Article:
Another worrisome indicator is that less than half (45%) of New Yorkers reported being vaccinated for the flu this past season and 20% of respondents said they have never been vaccinated for flu at all.
“Given the substantial pockets of resistance to vaccination that had arisen in New York and elsewhere prior to the coronavirus pandemic, we have every reason to be concerned about numbers like these,” stated Dr. Scott Ratzan, Distinguished Lecturer at CUNY SPH and director of the coronavirus tracking survey project. “As researchers move forward with studies in more than 150 potential coronavirus vaccines, we would do well to develop a parallel range of communication efforts to promote them amongst populations with varying levels of education.”
The CUNY Graduate School of Public Health and Health Policy (CUNY SPH) survey was conducted by Emerson College Polling from April 24-26, 2020 (week 7). This tracking effort started March 13-15 (week 1), and continued with questions fielded March 20-22 (week 2) and March 27-29 (week 3), April 3-5, 2020 (week 4), April 10-12, 2020 (week 5), April 17-29 (week 6).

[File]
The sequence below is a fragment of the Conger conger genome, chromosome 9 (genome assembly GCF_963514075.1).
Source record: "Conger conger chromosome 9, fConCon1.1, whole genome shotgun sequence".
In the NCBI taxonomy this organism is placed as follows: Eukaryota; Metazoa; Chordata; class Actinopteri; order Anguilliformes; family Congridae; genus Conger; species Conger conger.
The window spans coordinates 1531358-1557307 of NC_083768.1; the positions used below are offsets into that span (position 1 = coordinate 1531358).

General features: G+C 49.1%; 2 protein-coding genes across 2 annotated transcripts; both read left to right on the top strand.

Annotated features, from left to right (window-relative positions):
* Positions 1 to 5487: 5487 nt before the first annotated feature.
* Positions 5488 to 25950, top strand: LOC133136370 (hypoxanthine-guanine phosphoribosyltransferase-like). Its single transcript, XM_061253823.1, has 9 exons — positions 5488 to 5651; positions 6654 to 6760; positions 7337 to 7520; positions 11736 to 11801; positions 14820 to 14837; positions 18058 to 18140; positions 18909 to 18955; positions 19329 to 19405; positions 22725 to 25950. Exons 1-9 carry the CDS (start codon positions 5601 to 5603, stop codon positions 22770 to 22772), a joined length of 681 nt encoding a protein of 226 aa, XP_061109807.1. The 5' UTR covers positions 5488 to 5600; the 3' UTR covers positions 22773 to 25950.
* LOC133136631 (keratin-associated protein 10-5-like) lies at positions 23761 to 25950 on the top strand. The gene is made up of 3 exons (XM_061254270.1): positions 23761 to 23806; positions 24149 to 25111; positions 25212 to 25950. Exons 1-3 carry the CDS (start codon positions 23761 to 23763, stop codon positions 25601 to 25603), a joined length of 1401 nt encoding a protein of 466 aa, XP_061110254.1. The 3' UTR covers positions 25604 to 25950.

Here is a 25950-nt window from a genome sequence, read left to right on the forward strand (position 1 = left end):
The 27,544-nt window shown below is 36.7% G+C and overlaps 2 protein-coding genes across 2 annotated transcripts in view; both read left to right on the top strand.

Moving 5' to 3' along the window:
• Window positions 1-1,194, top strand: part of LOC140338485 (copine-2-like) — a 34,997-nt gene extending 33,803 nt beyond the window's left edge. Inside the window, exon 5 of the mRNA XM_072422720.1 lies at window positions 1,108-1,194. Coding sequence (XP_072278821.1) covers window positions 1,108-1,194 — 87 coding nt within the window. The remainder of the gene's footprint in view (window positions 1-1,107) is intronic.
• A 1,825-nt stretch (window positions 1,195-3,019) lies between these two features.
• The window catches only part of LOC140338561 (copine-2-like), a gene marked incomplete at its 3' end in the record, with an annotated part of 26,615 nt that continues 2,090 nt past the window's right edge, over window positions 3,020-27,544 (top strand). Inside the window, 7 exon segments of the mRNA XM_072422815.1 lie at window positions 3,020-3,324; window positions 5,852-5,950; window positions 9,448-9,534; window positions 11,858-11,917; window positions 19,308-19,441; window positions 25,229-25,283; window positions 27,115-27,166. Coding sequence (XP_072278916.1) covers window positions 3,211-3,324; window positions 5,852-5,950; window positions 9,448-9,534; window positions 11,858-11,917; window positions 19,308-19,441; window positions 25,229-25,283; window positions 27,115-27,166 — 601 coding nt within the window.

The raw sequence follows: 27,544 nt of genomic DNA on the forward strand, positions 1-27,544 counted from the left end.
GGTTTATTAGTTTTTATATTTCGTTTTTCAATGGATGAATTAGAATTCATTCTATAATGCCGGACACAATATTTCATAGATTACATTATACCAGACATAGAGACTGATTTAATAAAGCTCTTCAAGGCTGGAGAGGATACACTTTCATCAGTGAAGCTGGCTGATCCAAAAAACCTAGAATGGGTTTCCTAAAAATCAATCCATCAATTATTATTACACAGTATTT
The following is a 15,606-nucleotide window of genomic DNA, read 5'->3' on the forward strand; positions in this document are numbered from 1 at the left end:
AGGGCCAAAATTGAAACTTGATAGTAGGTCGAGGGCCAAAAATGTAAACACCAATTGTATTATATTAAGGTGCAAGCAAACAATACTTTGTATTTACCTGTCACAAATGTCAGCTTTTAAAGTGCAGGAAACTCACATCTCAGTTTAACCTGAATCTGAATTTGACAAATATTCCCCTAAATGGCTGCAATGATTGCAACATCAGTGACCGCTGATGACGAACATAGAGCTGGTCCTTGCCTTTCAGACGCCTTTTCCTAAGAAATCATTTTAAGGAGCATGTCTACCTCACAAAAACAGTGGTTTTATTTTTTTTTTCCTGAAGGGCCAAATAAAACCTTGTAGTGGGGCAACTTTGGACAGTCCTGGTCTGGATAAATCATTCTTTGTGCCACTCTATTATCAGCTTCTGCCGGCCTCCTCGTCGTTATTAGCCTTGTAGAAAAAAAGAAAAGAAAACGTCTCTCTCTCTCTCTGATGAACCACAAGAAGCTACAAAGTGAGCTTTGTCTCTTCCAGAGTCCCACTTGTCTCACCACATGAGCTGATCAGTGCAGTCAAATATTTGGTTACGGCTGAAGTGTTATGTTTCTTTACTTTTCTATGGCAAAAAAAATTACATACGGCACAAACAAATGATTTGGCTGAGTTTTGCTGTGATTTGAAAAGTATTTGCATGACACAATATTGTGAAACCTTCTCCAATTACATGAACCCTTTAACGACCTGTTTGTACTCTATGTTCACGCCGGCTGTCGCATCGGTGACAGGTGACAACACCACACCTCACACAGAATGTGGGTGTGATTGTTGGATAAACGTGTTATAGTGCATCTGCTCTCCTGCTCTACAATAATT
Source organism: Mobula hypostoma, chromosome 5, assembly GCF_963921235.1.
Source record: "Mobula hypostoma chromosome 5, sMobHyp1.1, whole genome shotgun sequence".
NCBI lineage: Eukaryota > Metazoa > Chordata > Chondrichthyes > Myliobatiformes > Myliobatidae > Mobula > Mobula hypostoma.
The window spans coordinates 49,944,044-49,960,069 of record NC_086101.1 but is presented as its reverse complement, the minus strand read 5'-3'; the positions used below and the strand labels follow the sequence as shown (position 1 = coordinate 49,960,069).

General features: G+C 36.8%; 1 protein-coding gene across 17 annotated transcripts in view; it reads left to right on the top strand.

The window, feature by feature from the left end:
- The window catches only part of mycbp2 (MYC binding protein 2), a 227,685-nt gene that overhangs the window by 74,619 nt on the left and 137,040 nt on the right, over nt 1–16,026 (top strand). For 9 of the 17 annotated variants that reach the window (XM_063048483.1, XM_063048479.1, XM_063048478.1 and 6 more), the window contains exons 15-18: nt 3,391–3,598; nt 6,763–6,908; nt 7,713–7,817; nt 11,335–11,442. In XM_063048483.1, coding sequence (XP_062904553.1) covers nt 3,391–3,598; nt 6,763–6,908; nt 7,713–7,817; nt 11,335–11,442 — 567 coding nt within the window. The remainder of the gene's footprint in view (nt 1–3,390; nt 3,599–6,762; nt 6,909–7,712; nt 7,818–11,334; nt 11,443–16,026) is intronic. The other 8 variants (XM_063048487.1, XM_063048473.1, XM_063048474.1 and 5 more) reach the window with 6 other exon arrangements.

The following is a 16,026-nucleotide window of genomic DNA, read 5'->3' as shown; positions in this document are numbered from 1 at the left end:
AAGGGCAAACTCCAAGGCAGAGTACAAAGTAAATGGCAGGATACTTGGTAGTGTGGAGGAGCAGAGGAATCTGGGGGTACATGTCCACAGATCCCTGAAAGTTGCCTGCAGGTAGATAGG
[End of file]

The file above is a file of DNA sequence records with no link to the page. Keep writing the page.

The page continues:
The sample for the NY Statewide and New York City results were both, n=1,000, with a Credibility Interval (CI) similar to a poll’s margin of error (MOE) of +/- 3 percentage points. The data sets were weighted by gender, age, ethnicity, education, and region based on the 2018 1-year American Community Survey model. It is important to remember that subsets based on gender, age, ethnicity, and region carry with them higher margins of error, as the sample size is reduced. In the New York City results, data was collected using an Interactive Voice Response (IVR) system of landlines (n=478), SMS-to-online (n=268) and an online panel provided by MTurk and Survey Monkey (n=254). In the Statewide results, data was collected using an Interactive Voice Response (IVR) system of landlines (n=511), SMS-to-online (n=240) and an online panel provided by MTurk and Survey Monkey (n=249).
In the statewide survey regions were broken out into the following:
- Region 1: Long Island 14.7% (USC1-4), Shirley, Seaford, Glen Cove, Garden City
- Region 2: NYC 45.3% (USC 5-16) Queens, Brooklyn, Manhattan, Staten Island, Bronx
- Region 3: Upstate 40% (USC 17-27): Albany, Harrison, Carmel, Rhinebeck, Amsterdam, Schuylerville, Utica, Corning, Irondequoit, Buffalo, Rochester
*Household cohort was calculated by asking respondents to give the number of members living within the household. This number was used to calculate that from the n=1,000 respondents, the total people living in these households was n=2,772.